tv DW News PBS December 29, 2015 6:00pm-6:31pm PST
>> this is "dw news." the caliphate crumbles. so-called islamic state suffers a series of setbacks. hounded by the kurdish peshmerga in syria, weakened by nonstop allied airstrikes, indications the feared i.s. is in trouble. police in belgium arrest someone thought to be planning an imminent attack on brussels. ♪
>> sex, drugs, and a hell raiser named lemmy. rock 'n roll loses one of its all-time greats. i'm sarah harmon. it's good to have you with us to 10 senior is thomas state leaders erased -- islam and state leaders erased i strategic strikes on the oil infrastructure that funds their terrorist designs. they have been chased out of three cities. kurdish fighters are prevailing in syria as well. as one analyst put it, losing matters. >> u.s. military footage of an airstrike near a syrian town
last thursday. colonel steve foreign, spokesman for the us-led coalition, says attacks like this killed high-ranking leaders of the so-called islamic state. >> they have killed 10 isis leaders with airstrikes, some who were linked to the paris attacks and others had designs on further attacking the west. >> among those killed was one i.s. leader who had links to abaooud, the suspected ringleader of the bombings and shootings that left many dead in paris last month. authorities say he had been active in syria. the airstrikes have severely weakened the terror group. >> this organization is losing its leadership.
we are striking at the head of this snake. we have not severed the head of the snake get and it still has fangs, we have to be clear about that. there's much more fighting to do. >> he said they could encounter an insurgency but there are few leaders now. sarah: the city is in reliance, with 80% of it destroyed. then there's the human toll. only 120 civilians are believed to be still in the city that was once home to a quarter million. >> they are among the most vulnerable, between iraqi government and the so-called islamic state. the international organization for immigration says 3.2 million iraqis have fled their homes to escape the conflict. many are forced to live in camps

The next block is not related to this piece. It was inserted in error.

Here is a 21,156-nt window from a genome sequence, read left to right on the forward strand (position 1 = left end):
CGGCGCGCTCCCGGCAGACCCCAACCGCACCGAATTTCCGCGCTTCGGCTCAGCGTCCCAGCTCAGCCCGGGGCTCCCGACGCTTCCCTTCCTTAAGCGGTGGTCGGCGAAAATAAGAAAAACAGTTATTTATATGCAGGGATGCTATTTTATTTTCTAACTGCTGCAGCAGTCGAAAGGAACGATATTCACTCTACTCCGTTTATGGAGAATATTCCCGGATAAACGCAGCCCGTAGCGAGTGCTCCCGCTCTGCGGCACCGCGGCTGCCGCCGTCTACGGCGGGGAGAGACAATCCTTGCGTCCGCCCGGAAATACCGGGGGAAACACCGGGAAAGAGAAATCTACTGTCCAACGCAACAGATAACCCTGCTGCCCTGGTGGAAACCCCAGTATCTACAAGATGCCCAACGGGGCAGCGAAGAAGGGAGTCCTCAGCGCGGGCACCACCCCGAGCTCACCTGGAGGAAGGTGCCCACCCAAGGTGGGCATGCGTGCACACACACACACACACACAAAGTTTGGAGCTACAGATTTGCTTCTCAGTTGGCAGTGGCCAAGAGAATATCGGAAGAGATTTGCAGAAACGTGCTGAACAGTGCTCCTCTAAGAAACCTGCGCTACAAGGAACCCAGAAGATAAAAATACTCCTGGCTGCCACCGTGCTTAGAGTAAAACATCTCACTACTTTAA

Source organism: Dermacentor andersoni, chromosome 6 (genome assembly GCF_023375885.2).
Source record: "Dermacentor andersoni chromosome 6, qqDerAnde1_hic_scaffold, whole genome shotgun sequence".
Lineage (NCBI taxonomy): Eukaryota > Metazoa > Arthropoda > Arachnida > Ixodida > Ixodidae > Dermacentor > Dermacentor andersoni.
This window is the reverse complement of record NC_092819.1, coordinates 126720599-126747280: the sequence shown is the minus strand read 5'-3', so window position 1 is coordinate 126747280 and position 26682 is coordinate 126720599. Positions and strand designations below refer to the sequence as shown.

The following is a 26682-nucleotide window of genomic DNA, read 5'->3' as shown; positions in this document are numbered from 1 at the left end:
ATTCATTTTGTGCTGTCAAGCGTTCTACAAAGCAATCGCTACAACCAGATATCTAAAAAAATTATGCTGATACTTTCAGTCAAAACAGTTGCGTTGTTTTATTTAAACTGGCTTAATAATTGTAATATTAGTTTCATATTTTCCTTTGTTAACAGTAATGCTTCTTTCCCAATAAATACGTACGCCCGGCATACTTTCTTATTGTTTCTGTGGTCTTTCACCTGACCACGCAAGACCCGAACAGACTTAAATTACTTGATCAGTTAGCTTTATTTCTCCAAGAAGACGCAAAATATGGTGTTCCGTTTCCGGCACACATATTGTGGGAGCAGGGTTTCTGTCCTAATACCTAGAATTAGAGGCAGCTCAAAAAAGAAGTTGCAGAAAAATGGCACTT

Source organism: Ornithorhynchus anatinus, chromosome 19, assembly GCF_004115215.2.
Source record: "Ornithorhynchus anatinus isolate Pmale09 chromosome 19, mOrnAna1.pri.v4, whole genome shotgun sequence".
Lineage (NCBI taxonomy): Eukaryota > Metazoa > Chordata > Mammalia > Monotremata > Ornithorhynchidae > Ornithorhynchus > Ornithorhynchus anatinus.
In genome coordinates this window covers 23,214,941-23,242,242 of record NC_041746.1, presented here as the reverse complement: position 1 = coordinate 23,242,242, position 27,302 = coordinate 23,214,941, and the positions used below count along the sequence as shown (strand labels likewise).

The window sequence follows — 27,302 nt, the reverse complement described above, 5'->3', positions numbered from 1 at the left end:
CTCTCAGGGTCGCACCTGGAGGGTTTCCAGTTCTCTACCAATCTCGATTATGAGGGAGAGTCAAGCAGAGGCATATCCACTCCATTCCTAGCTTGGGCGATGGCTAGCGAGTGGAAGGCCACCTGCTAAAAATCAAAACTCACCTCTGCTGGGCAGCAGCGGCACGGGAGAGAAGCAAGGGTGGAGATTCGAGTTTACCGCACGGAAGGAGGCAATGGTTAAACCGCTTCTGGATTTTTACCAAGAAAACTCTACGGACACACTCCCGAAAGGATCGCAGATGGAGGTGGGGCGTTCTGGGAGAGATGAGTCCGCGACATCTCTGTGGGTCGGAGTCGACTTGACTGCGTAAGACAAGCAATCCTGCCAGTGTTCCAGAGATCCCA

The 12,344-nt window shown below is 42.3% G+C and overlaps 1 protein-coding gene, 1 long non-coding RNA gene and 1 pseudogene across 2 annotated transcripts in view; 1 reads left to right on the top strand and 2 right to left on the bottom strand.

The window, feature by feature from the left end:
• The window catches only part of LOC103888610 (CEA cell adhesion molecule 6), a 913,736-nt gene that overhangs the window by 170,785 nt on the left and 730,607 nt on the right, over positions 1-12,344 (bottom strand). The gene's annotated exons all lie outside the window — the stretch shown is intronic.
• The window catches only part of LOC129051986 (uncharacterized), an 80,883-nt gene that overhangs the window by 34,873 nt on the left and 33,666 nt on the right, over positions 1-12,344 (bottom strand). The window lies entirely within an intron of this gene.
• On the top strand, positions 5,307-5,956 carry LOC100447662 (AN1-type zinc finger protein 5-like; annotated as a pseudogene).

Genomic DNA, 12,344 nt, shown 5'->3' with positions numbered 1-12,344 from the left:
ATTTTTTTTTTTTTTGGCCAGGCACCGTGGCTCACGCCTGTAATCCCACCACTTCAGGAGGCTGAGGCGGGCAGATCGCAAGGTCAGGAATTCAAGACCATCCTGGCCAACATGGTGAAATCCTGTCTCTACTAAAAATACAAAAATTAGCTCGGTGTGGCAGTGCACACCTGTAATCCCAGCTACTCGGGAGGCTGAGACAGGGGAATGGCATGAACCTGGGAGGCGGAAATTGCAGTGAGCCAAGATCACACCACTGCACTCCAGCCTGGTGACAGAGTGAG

like this one in an war province. after fleeing an area between the front lines of falluja and ramadi, she was forced to move again to this camp which is also close to another front line. >> my husband was just recently killed. i have 12 children to take care of. we have nothing here. it is very hard. it's particularly hard here. he watches almost helplessly as his sick child's condition deteriorates. x my child has a tumor. i hope that he would walk again one day, but i have no income.
i have to seek humanitarian aid to cover the cost of treatment. let's not for away from here, iraqi troops poised an international flag over a government building in ramadi, a symbol of their victory after recapturing the city from i.s. but there is still a long road ahead. i.s. is still entrenched in many parts of iraq. if the recapture of ramadi is anything to go by, suffering iraqis can expect little relief. sarah: police in belgium have detained two people on suspicion of planning terror attacks during the upcoming new year's festivities. authorities say no weapons or explosives were found but police discovered military style uniforms and islamic state propaganda. authorities are on high alert across the belgian capital. two men are suspected of